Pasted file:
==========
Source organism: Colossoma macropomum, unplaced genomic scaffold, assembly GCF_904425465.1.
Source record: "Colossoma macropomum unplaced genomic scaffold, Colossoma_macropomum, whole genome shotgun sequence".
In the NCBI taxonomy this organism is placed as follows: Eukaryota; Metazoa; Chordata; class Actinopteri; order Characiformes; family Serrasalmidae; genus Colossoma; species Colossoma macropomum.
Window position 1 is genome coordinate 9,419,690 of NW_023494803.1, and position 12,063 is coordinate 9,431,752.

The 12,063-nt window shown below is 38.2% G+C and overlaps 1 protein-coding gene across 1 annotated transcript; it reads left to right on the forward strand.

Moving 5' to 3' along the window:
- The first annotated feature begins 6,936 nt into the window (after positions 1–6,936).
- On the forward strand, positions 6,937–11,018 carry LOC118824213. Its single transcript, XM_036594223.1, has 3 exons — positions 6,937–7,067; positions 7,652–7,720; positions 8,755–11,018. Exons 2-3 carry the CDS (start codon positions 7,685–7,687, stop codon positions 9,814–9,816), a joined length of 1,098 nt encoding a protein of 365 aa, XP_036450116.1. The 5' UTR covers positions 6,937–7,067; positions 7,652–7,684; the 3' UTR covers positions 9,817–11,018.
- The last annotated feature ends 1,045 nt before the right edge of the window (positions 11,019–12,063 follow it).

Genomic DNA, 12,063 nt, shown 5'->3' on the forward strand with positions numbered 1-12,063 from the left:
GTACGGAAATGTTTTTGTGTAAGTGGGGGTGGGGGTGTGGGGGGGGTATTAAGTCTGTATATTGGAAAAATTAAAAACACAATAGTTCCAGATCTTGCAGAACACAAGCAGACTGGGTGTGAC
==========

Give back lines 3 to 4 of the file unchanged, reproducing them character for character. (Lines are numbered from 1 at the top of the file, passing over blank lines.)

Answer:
In the NCBI taxonomy this organism is placed as follows: Eukaryota; Metazoa; Chordata; class Actinopteri; order Characiformes; family Serrasalmidae; genus Colossoma; species Colossoma macropomum.
Window position 1 is genome coordinate 9,419,690 of NW_023494803.1, and position 12,063 is coordinate 9,431,752.